The aftermath of a sexual assault can be disorienting and scary. You may not know what steps you need to take to seek help and maybe in severe emotional and physical pain. While it can be difficult to seek help after a sexual assault, it is important to know what your options are for recovery. Reporting a sexual assault involves undergoing several legal processes to hold the perpetrator accountable.
What Is Sexual Assault?
Before you decide to report a sexual assault to local law enforcement, you may wonder whether or not your case constitutes sexual assault. Many different types of unwanted sexual contact can be a form of sexual assault, including rape, unwanted touching, sexual contact by threat, force, or manipulation, coercion, or sexual activity while you are unconscious. However, all acts of sexual assault have one factor in common: a lack of consent.
All parties involved in sexual activity must give their free and informed consent with an enthusiastic yes, permission, or agreement. Different states have different laws when it comes to consent, but generally, you cannot give consent under the following situations.
- If you are a minor under the age of consent in your state
- If you have an intellectual disability
- If you are unconscious or asleep
- If you are experiencing a blackout after using alcohol or drugs
- If you are only giving consent after the perpetrator threatens, forces, coerces or manipulates you to do so
How to Report a Sexual Assault
Many survivors feel fear and apprehension when they decide to report their assaults, but it is important to do so in order to pursue civil action and criminal prosecution against the perpetrator. You have multiple options for reporting an act of sexual assault.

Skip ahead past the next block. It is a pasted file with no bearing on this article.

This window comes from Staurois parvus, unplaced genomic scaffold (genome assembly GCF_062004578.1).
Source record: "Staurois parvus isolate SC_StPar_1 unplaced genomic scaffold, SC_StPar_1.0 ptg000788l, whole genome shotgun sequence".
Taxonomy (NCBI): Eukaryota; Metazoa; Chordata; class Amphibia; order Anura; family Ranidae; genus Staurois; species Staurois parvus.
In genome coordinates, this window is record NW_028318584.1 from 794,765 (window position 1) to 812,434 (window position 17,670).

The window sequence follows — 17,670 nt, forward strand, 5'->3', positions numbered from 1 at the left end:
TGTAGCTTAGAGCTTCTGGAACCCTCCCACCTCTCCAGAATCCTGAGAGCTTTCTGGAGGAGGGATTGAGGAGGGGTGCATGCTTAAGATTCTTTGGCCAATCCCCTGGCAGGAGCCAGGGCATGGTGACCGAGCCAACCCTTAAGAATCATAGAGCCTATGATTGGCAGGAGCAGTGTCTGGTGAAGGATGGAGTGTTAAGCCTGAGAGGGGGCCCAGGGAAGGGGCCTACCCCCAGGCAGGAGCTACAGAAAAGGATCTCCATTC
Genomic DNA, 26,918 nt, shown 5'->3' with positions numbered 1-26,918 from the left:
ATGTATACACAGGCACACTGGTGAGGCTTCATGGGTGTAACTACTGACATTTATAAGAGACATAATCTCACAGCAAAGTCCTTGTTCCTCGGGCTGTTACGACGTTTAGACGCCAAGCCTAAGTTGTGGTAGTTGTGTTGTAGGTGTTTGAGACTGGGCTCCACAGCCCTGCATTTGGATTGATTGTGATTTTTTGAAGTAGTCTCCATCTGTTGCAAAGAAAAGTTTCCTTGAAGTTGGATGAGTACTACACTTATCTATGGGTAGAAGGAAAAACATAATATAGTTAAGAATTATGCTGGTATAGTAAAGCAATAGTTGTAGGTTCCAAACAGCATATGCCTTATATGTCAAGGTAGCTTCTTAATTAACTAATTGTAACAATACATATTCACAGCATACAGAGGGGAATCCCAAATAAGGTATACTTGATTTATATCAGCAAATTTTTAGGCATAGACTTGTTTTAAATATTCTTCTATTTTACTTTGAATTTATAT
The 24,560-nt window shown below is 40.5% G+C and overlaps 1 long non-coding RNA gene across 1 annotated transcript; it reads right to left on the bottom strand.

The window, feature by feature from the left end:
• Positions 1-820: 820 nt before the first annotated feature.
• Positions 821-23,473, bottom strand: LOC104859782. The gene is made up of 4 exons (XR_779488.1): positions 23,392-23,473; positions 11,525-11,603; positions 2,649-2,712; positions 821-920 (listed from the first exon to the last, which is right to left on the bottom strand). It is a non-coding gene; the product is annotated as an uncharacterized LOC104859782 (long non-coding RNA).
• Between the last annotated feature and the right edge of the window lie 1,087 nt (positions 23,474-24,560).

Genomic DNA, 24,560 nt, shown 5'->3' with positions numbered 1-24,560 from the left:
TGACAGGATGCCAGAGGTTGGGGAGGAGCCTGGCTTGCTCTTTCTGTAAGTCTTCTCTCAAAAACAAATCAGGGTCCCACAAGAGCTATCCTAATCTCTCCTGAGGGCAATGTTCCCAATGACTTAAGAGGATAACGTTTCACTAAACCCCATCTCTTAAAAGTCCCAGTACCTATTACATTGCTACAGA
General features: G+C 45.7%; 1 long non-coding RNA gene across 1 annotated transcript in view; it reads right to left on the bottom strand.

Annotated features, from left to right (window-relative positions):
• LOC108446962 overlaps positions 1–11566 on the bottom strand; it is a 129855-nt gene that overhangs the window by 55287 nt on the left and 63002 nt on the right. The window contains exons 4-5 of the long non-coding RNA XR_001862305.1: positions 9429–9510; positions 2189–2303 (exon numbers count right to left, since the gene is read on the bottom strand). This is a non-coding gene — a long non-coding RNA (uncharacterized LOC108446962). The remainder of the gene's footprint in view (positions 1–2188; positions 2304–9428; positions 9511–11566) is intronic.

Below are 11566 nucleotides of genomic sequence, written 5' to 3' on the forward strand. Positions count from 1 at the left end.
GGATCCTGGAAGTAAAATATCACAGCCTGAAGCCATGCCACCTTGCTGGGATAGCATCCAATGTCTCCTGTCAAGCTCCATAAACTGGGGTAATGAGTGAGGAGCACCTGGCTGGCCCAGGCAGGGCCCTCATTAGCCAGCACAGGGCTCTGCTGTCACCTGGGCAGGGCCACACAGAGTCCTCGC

- If you are in immediate danger or you need medical attention immediately following the assault, get to a safe place and call 911. Law enforcement and emergency services will come to your location to provide support, and you can report the assault at this time.
- If the sexual assault occurred in the past, you can report the incident by calling the non-emergency line for your local police department. You can also go to the station to report the assault in-person.
- You may also report an incident of sexual assault at a medical center that provides treatment to survivors. While at this medical center, you may receive treatment for your injuries or undergo a forensic medical exam to preserve evidence for your case. You do not have to report the assault to police in order to receive a forensic medical exam – in fact, you can receive an exam soon after your assault and ask the hospital to store it for when you do decide to file a report.
Is There a Statute of Limitations on Reporting a Sexual Assault?
It may take you some time after an assault to decide to file a report. However, it is important to pay attention to the stature of limitation on reporting a sexual assault in your state. The statute of limitations dictates the length of time you have to report your assault. If you do not report within this timeframe, law enforcement may refuse to hear your case.
Different states have different statutes of limitations for sexual assault. For example, California does not have a statute of limitations for most sexual offenses under state law, but you must bring a case against the perpetrator within six years of a rape occurring.
On the other hand, Florida has statutes of limitations for most of its sex crimes, depending on the severity of the incident. There is no statute of limitations for capital felony sexual battery, but you have four years to report a first-degree felony sexual battery.
Reporting a sexual assault is a clear path to seeking justice against the perpetrator – through criminal prosecution, collecting financial compensation in civil court, or both. However, navigating the judicial system alone can be difficult without professional support. Contact a rideshare sexual assault lawyer as soon as possible to help you navigate through the reporting procedures and legal processes following the assault.